The classic Bogota dish, ajiaco is a hearty soup of potatoes, chicken, cream and capers, served with a side of rice, corn and avocado. It’s the perfect dish for a cloudy day in the capital and is best sampled at La Puerta Falsa, Bogota’s oldest restaurant.
A traditional dish from Tolima department – but available throughout the Colombian Andes – lechona is pork mixed with lentils and rice, and served with crackling and an arepa. It’s cooked and served from a whole stuffed pig: perhaps not one for squeamish travellers.
A bandeja paisa is a truly epic meal: a giant plate of meat, rice, chorizo, beans, fried eggs, avocado and an arepa on the side! It’s the typical dish of the Paisa region around Antioquia and Medellin, and is best enjoyed in a restaurant in Colombia’s second city.
Another classic Colombian soup, the sancocho is so much more than a simple dish, it’s an event! Families gather, usually on Sundays (and often down by the river or the beach), for a hearty sancocho, which can be made from meat or fish, but is usually prepared with fresh gallina (a free-range hen).
There’s no better dish to enjoy on the Colombian Caribbean coast than fried red snapper served with a delicious side of patacones – double-fried plantain – and some delectable coconut rice. It’s the Caribbean on a plate.
A calentao is perhaps the ultimate lazy person’s breakfast: a giant mixture of leftover goodies, heated up and served in a big bowl. Beans, eggs, rice, meat and just about anything else can go into a calentao, and it’s as filling and comforting as it sounds.
The humble arepa – essentially a corn cake – is a Colombian national staple, and can be enjoyed in many different forms, from dripping with freshly melted cheese to deep-fried and stuffed with eggs. There’s no food more Colombian than a fresh arepa.
Colombians often claim that a fresh caldo de costilla (a rib broth with potatoes and coriander) is the ultimate hangover cure, and they may well be right: the combination of the salty broth, hearty potatoes and fresh meat seems to melt a hangover away, and as cures go, it’s a delicious one.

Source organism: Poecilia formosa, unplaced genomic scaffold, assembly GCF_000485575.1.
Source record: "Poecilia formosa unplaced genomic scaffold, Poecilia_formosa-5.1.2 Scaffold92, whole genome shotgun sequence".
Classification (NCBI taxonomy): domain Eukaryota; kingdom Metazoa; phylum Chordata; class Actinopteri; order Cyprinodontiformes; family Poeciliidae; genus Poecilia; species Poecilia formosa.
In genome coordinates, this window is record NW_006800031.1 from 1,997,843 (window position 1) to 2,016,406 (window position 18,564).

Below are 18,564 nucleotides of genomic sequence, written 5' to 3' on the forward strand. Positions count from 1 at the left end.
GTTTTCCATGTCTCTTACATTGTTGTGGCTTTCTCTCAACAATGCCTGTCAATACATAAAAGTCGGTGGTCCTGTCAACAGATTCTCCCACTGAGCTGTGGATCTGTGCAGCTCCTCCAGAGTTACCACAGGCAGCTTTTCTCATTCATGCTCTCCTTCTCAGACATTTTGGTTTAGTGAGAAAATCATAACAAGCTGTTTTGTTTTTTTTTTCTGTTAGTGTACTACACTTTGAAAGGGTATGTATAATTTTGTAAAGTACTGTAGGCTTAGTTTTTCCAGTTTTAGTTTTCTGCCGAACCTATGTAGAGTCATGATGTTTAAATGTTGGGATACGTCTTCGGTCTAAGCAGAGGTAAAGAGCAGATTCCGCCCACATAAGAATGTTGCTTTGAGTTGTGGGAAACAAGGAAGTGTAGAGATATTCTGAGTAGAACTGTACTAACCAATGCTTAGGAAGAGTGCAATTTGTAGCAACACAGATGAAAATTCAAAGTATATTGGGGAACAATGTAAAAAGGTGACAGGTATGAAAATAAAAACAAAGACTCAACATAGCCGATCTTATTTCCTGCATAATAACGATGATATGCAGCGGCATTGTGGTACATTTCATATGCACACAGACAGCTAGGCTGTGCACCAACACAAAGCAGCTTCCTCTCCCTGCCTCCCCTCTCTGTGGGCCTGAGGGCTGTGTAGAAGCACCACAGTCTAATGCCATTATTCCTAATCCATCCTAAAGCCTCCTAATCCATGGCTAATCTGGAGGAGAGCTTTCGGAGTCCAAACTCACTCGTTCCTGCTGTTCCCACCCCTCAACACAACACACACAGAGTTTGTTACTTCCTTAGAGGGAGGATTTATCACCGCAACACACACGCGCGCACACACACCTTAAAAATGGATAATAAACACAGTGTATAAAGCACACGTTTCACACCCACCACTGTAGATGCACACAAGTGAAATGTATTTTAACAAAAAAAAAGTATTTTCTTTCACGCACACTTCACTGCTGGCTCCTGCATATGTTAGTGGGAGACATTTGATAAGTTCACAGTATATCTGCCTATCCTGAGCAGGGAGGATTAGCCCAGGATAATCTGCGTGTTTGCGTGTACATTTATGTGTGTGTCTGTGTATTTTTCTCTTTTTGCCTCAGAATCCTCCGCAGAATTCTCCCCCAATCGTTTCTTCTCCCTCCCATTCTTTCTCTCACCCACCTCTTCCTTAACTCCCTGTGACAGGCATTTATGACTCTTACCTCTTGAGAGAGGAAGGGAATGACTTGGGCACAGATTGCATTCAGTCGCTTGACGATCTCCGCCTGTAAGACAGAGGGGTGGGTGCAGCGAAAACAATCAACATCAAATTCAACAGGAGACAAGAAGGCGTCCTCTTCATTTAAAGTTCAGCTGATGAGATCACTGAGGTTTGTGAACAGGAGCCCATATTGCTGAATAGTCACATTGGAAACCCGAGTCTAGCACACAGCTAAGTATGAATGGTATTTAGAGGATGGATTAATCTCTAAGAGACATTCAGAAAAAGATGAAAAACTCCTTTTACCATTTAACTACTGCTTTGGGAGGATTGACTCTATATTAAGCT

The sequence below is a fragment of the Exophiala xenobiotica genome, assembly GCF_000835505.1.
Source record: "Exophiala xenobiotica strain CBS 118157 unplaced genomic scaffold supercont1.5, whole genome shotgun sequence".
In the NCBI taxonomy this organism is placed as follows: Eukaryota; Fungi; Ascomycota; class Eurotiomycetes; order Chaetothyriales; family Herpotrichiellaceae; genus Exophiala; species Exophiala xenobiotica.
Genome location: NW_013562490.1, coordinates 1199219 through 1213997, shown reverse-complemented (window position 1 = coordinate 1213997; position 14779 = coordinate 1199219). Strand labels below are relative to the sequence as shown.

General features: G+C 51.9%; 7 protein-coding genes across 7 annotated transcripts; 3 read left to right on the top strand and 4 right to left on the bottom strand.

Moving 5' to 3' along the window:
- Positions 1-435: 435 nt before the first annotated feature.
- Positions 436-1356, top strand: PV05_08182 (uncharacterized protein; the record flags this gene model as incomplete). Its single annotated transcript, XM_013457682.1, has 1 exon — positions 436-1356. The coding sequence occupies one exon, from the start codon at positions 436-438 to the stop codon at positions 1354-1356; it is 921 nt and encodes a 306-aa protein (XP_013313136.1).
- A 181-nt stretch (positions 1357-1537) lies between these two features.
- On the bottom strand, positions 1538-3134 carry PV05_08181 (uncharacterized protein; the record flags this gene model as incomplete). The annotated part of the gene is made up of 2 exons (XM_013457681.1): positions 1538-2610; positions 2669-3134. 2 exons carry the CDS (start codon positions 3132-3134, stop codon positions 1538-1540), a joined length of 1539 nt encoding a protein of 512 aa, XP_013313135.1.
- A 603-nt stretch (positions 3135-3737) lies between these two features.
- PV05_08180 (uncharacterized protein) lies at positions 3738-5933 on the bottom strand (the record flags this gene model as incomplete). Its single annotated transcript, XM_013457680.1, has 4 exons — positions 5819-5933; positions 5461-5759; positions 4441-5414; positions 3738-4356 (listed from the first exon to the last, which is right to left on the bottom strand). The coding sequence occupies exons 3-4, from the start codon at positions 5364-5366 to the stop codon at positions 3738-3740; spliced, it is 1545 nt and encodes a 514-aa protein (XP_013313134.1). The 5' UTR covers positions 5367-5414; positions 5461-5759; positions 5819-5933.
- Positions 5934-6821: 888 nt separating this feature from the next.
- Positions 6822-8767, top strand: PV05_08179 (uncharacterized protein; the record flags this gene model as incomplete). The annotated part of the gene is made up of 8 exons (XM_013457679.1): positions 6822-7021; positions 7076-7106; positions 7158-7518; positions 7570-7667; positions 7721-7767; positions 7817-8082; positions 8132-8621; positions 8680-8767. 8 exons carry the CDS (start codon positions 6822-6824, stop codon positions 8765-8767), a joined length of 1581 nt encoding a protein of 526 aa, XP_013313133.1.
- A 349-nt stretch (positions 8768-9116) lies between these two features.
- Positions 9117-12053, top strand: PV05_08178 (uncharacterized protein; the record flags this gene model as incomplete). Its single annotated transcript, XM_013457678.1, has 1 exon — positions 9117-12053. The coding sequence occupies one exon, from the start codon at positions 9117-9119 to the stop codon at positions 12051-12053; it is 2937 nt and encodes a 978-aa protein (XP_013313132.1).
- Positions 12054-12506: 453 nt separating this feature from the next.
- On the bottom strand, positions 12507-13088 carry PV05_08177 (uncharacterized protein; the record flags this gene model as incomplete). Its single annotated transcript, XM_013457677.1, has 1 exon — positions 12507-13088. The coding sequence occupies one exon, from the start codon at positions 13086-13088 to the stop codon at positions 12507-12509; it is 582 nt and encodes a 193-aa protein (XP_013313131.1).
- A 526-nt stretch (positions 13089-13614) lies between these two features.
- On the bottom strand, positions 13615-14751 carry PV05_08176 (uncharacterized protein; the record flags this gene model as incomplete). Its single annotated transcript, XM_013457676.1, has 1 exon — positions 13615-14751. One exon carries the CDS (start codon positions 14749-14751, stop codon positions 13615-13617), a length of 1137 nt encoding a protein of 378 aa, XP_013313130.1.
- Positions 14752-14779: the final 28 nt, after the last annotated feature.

Changua is yet another tasty Colombian soup, but this one is a more acquired taste than a simple ajiaco or sanchoco: it’s made of milk and stale bread, and also contains an egg. It sounds awful to most people, but one taste and they are usually hooked.
The region of Santander is often celebrated for its traditional food, and nothing is more Santander than freshly roasted cabrito (baby goat), served with arroz de pepitoria (a rice dish made with the innards and blood of the goat). Don’t let the description put you off; this dish is so much more delicious than it sounds.
These deep-fried little dough balls flavoured with cheese can be found on just about every street corner and in every bakery in Colombia, and are a particular favourite around Christmas time; December in Colombia isn’t complete without fresh buñuelos.
Another dish traditionally from Tolima, but served all over the country, the humble tamal is of simple origins, but the tasty flavours elevate it beyond that: meat, corn, carrots, potatoes and more are all steamed up in a banana leaf and served piping hot. The tamal is a staple of Colombian rural cooking.
This is definitely one of the odder flavour combos that Colombians have to offer (and they have some odd ones, for sure) – a mug of hot chocolate and some cheese is a Bogota classic. Shred up the cheese, dunk it in the hot chocolate, let it get gooey, and enjoy.
Colombians love their desserts, and the oblea is one of the classics. It’s basically a giant round wafer served with a healthy dollop of whatever you fancy (fruit, cream or sweets), but it’s best with a smear of arequipe, which is a lovely caramel-like condensed milk. Mick Jagger had one when visited Bogota, so you’ll be in great company.
Have you ever looked at a menu of tasty meals and been unable to decide what to order? Octopus, shrimp, fish: what to choose? The cazuela de mariscos is a giant seafood stew popular on the Caribbean and Pacific coasts, and it’s what to order when you can’t decide, as it’s packed with all of the above, and served with coconut rice and patacones.
Colombian fruit is fresh, delicious, diverse and amazing, much like the country it comes from, and any mixture of the unique Colombian fruits available in the markets will be a truly mouthwatering dish.
Translating literally as ‘big-bottomed ants’, hormigas culonas are a snack typical of the mountainous Santander region of Colombia. The ants are deep-fried and their fat bottoms are eaten as a snack – it looks and sounds truly odd, but the taste is wonderful and the novelty factor alone makes them worth a few thousand pesos.
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